Effects of Radon Gas in Your Home
All homeowners should be aware that the effects of radon gas in your home can lead to serious health issues.
Although radon gas has not reached its pinnacle in the eyes of public safety awareness, it should.
According to the World Health Organization, radon causes 15% of all lung cancer cases in the world. It is the second leading cause behind cigarette smoking and affects both smokers and non-smokers.
This should be a real eye opener because it is preventable. Our homes are the main source of radon and are responsible for up to 50% of all exposure. It can be found in the earth and rocks beneath and around the home, in wells and building materials.
So how does radon get in?
Radon most often enters the home through openings and cracks in the walls and floor of the foundation. It can then make its way to the living spaces. More danger exists if there is a finished basement space where family members gather.
In addition to just creeping in, we actually can increase the amounts of radon in our homes by creating negative indoor air pressure. When a house is very airtight and bath or kitchen exhaust fans are used, we take air out of the home and literally can be sucking air from the earth to replace it. If the house is above a high radon content area, the air could be replaced with radon polluted air.
The effects of radon gas on a person's health are clear. Even at low rates, prolonged exposure in the home can cause lung cancer. It is also responsible for triggering allergies and asthma in children.
Like carbon monoxide, radon is an invisible, colorless and tasteless gas. The EPA recommends homeowners mitigate radon when the readings are in the 2 pCi/L to 4 pCi/L (pico Curies per Liter) range. The average home readings are about 1.3 pCi/L.
Testing for Radon
If you are ready to test your home for radon, you can order a test kit from a qualified lab or provider. You can also hire a registered professional to do the test for you. Often times, home inspectors offer this type of service if not you may contact your local EPA office for more information.
There are several types of tests available including passive and active units. Passive units need no electrical power and include charcoal canisters, charcoal liquid scintillation, electric ion chamber and alpha-track detectors.
All are available at local home centers, hardware and drug stores. They also can usually be ordered by phone or mail.
Active units do require power and are usually not readily available as the passive units. They include continuous radon and continuous working level monitors and should be performed by a professional.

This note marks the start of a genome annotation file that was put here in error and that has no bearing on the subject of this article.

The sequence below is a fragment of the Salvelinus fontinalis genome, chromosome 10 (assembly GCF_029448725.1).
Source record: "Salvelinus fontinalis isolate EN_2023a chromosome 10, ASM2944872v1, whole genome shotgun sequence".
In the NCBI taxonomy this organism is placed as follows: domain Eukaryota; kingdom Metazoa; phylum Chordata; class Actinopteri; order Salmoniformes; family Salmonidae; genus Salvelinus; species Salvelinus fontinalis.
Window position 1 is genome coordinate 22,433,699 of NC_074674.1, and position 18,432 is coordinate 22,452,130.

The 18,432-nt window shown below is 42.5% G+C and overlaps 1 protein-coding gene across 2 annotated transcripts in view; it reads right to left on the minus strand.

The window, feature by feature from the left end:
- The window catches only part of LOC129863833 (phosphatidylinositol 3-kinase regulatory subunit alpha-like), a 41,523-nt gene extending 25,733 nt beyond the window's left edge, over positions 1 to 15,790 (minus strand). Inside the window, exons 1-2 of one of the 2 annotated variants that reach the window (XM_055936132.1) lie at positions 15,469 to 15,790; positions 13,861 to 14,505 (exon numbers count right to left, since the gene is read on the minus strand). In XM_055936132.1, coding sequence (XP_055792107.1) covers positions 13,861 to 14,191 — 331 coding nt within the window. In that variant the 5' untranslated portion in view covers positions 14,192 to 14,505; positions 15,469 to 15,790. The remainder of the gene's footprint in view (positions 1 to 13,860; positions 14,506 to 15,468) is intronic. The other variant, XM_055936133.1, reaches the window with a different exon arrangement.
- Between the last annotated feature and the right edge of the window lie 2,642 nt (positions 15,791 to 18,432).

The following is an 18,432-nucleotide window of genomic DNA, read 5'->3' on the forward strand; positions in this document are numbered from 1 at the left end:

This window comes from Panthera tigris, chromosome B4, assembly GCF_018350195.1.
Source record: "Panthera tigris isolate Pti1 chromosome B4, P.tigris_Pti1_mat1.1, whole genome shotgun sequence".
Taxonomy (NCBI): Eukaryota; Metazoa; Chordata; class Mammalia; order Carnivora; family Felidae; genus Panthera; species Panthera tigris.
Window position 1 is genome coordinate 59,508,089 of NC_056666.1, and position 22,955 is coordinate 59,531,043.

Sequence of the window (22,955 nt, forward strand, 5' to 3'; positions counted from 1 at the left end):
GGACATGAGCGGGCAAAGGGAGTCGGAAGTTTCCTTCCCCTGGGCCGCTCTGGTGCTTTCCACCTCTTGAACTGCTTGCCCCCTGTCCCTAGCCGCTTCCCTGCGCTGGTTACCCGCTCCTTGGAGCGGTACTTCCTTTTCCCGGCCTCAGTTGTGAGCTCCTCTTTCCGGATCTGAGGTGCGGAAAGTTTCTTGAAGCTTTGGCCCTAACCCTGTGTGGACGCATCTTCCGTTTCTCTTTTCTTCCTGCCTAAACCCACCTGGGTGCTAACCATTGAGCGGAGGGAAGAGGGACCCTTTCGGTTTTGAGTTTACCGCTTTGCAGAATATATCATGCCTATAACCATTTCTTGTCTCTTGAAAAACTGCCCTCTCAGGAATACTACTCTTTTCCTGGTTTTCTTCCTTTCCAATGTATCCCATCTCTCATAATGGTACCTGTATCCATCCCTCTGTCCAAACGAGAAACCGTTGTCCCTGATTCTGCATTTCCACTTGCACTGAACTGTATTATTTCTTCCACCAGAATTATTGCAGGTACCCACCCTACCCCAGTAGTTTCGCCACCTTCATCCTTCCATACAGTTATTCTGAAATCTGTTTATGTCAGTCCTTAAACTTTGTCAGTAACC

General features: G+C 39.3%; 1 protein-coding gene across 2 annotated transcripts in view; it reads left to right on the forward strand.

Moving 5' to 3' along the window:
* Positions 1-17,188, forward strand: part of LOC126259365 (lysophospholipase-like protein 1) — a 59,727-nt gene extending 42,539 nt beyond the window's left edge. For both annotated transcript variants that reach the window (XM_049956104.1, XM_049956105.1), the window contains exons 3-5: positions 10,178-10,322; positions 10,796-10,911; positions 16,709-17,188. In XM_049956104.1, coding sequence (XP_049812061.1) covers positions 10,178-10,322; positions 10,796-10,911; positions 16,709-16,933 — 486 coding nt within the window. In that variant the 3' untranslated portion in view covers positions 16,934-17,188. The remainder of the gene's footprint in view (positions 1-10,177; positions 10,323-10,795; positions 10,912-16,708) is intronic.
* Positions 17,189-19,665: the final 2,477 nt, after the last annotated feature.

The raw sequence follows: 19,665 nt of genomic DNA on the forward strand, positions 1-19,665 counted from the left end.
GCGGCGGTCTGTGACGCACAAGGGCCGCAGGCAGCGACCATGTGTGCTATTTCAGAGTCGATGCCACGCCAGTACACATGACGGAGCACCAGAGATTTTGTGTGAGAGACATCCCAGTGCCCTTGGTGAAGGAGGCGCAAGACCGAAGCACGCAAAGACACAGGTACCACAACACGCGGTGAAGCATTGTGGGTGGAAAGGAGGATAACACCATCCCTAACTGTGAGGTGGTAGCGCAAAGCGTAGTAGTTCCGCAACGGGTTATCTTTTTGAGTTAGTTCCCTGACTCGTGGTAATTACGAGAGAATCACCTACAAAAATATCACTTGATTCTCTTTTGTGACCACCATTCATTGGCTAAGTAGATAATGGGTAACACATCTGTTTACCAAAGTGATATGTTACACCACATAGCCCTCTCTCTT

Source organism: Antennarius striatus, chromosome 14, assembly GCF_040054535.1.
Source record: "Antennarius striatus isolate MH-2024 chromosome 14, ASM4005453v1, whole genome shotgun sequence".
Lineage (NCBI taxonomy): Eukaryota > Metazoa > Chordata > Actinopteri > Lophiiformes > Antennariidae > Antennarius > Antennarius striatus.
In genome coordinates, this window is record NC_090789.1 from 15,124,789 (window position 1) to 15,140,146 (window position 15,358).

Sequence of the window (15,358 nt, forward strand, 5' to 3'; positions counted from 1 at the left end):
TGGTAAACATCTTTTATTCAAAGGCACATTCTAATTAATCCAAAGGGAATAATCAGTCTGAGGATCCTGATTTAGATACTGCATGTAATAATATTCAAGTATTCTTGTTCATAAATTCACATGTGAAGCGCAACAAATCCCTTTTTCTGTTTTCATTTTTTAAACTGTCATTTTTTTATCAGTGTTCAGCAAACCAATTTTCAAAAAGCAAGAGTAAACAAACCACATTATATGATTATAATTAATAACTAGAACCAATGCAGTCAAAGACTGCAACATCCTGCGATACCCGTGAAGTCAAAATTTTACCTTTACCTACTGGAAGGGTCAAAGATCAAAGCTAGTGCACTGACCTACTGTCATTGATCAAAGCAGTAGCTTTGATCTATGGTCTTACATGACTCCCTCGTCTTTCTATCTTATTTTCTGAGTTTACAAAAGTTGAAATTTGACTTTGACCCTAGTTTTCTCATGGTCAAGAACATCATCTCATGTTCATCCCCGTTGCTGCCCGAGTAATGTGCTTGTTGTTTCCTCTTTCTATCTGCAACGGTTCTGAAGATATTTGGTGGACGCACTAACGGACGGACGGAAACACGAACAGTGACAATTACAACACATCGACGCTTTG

If you conduct the test yourself, be sure to read all instructions carefully so as to not interfere with the proper detection. levels. Always be sure to record the dates and immediately package and ship back to the lab once the test is completed.
To combat the effects of radon gas, start by sealing all cracks in basement walls and floors. There are products sold specifically for this purpose and can be purchased at hardware and home improvement centers. This will help to reduce the chance of radon seeping in to your home.
This is not a method that will totally lower your radon to an acceptable level if it is already too high. Other mitigation techniques will be necessary to achieve that.
According to the EPA; the four most common forms of mitigation for homes with full basements are sub-slab suction; drain tile suction, sump hole suction, or block wall suction. Here is their brief description of each.
Sub-slab suction - is the most common and usually the most reliable radon reduction method. One or more suction pipes are inserted through the floor slab into the crushed rock or soil underneath.
Drain tile suction - Drain tiles or perforated pipe are used to direct water away from the foundation of the house. Suction on these tiles or pipes are often effective in reducing radon levels.
Sump hole suction - Often, when a house with a basement has a sump pump to remove unwanted water, the sump can be capped so that it can continue to drain water and serve as the location for a radon suction pipe.
Block wall suction - Block wall suction can be used in basement houses with hollow block foundation walls. This method removes radon and depressurizes the block wall, similar to sub-slab suction. This method is often used in combination with sub-slab suction.
For an effective and preferred method for houses with crawl spaces, the EPA recommends a sub-membrane suction technique. This technique requires covering the earth’s floor with a high-density plastic sheet. A vent pipe and fan are used to draw the radon from under the sheet and vent it to the outdoors.
For more information on Radon, click on the link below for a great free resource available from the EPA.
"A Citizen's Guide to Radon: The Guide to Protecting Yourself and Your Family From Radon".
Return from Radon Gas to Sick Building Syndrome